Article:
“Elevate Your Voice” Entrepreneur Spotlight: Dion Chapmon

This article is part of a 12-part profile series that seeks to capture the thoughts and ideas of entrepreneurs in Inkster, Dearborn/Dearborn Heights, Ecorse, and River Rouge. This series is made possible through the New Economy Initiative’s “Elevate Your Voice” campaign, designed to help inform entrepreneurship support, and amplify authentic voices in the small business ecosystem. This profile features Dion Chapman, owner of A Cut Above the Rest Barbershop, based in River Rouge, Michigan. 
Can you share a little bit about your business?

A Cut Above the Rest Barbershop is all about the family cut. Since we opened in 2021, we have been providing the best service to men, women, children, and seniors in our community. We are all about family and building a stronger community by sharing information and guidance and education through experiences with the next generation that's coming up behind us. I previously opened my first barbershop in 2013 in Lansing, Michigan. I stayed there for five years, and then relocated to River Rouge to be closer to my mom because she was getting up there in age. So, from there, in 2000, I started working at a barbershop called In the Cut Barbershop. The owner, Hughey Mitchell, showed me the business in 2021, and that's when I took over, and it became A Cut Above the Rest Barbershop. 

What would you say inspired you to plant business roots in the River Rouge community? 

I wasn’t sure I would open up another barbershop because, while I was in Lansing, I operated my business in three different locations. I went from a smaller building to a bigger building, and then to an even bigger building where I had five barbers working under me. During that time, I experienced all types of challenges and, I almost went out of business due to unfortunate circumstances, in addition to the overhead, maintaining the shop and dealing with barbers that weren't paying their rent. It was just becoming more of a burden on me as an entrepreneur, so I almost gave up on my dreams of being a shop owner until I moved to River Ridge. When I saw the way the previous owner was running his business, I saw a lot of things that could have been done better if I were the owner, so that kind of motivated me to just get back into the swing of things. Now that I'm in control and the owner and following my dreams again, I'm trying to take it to the next level.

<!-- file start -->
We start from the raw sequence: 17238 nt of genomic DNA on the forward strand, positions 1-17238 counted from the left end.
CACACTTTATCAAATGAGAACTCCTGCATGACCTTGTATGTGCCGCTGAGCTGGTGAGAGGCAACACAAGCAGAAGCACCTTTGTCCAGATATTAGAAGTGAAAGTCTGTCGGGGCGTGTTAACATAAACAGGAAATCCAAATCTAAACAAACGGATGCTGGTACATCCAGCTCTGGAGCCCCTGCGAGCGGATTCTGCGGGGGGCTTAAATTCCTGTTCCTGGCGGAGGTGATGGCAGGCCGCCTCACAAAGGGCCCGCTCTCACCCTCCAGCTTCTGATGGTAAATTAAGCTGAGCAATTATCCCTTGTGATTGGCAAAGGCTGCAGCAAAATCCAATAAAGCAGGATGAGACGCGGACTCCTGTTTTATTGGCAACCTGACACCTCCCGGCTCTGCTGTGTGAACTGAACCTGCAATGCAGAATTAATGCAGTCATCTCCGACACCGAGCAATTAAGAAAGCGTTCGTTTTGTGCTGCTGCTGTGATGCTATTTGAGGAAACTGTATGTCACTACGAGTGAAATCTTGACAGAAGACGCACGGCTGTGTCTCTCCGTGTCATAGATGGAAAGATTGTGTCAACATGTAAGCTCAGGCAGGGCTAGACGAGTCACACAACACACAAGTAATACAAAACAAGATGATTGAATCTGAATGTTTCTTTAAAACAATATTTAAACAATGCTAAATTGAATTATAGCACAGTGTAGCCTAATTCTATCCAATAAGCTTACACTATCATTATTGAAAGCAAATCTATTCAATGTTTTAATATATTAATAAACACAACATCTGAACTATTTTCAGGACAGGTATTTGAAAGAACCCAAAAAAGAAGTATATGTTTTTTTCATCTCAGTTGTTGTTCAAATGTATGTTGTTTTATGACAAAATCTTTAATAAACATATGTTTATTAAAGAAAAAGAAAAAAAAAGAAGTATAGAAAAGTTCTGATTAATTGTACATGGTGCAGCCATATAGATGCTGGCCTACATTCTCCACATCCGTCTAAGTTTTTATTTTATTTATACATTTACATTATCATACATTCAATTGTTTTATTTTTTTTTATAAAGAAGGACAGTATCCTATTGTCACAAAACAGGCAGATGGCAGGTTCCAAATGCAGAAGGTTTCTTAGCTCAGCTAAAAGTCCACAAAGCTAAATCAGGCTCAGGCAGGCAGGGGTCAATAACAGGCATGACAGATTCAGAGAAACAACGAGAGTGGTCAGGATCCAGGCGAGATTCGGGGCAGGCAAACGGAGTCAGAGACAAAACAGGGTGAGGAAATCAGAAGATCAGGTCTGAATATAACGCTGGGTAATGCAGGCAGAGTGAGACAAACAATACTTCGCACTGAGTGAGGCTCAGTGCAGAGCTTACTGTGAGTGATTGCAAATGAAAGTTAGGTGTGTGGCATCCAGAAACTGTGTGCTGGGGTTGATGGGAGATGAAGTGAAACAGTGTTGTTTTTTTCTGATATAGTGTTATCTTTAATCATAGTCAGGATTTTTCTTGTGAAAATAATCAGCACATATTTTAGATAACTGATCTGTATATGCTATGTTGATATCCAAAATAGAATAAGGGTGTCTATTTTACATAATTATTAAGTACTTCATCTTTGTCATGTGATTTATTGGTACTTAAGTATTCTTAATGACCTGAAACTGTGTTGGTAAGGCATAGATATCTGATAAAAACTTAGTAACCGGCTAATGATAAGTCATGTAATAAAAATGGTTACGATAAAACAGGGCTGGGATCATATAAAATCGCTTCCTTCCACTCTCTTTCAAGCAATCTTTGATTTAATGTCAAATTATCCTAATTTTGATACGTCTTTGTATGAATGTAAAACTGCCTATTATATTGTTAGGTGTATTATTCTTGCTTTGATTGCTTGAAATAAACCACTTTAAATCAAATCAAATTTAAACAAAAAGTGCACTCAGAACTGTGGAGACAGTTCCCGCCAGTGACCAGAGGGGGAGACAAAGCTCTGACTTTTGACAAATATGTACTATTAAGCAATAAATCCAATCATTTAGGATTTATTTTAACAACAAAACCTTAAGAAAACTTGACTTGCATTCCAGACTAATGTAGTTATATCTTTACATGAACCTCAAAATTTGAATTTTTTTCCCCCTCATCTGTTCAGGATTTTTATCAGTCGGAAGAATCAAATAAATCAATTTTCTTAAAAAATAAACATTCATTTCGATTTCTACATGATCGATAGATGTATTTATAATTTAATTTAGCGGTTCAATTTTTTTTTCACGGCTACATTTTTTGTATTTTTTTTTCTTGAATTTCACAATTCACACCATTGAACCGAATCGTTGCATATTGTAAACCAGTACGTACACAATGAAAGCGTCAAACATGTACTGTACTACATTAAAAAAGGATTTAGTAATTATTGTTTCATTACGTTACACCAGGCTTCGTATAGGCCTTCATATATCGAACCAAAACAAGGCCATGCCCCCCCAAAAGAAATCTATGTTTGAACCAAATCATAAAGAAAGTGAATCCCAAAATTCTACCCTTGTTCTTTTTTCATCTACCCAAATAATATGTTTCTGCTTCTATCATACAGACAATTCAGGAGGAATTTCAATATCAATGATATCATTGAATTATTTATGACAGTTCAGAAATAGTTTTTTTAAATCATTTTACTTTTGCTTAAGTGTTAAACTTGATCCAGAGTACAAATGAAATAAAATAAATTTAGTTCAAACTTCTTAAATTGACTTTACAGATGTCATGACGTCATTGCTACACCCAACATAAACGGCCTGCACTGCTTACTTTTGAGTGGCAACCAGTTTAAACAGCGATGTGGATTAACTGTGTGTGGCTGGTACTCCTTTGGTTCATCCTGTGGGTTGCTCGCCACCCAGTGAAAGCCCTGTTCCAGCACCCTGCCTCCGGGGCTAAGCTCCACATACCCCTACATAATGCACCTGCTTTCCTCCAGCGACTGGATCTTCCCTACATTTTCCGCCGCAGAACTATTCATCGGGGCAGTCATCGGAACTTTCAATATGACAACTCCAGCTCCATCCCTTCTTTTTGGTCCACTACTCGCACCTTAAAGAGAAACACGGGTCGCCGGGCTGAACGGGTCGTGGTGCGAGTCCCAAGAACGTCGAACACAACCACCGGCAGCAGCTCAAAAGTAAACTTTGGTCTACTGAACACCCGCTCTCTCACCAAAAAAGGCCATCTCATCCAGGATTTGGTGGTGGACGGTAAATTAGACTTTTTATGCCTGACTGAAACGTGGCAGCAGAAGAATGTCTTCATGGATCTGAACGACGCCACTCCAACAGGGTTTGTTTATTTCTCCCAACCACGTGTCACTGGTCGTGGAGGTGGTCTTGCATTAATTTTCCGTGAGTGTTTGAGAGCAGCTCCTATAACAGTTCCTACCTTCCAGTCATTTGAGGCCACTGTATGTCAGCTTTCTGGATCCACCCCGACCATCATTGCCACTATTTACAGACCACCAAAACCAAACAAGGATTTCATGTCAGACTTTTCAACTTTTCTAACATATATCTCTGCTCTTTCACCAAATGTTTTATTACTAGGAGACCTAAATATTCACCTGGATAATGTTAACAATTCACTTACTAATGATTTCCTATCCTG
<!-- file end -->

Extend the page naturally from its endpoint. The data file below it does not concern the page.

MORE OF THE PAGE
How have you been able to find or access capital needed for your business?

I had to come up with the capital on my own to fund most of my business. I used a company called Quick Lease to get more barber equipment. The company provides funding to buy your equipment, but you have to pay them back this high interest rate. So because I couldn't get a loan from a traditional bank, I had to do what I had to do to get the business up and running.

What are your current business goals?

My goal is to take A Cut Above the Rest to the next level and build a stronger economic-driven business in the community. I want to do things differently than I did in the past such as getting a website developed for the business and hiring talented barbers fresh out of barber school. As a barber with over 30 years of experience, I want to help mold and teach the best practices of being a good barber, and help them learn the business, and one day own their own barbershop because I know that when people come work for me, they're not here to stay for life. So I want to give them all the knowledge that I have about the business, and pass it along, so that when they leave they have tools that I taught them, the knowledge and wisdom to take it further, to their idea of the next level, and to create their own business and be able to support their families.

What would you say are some resources you need to achieve those goals?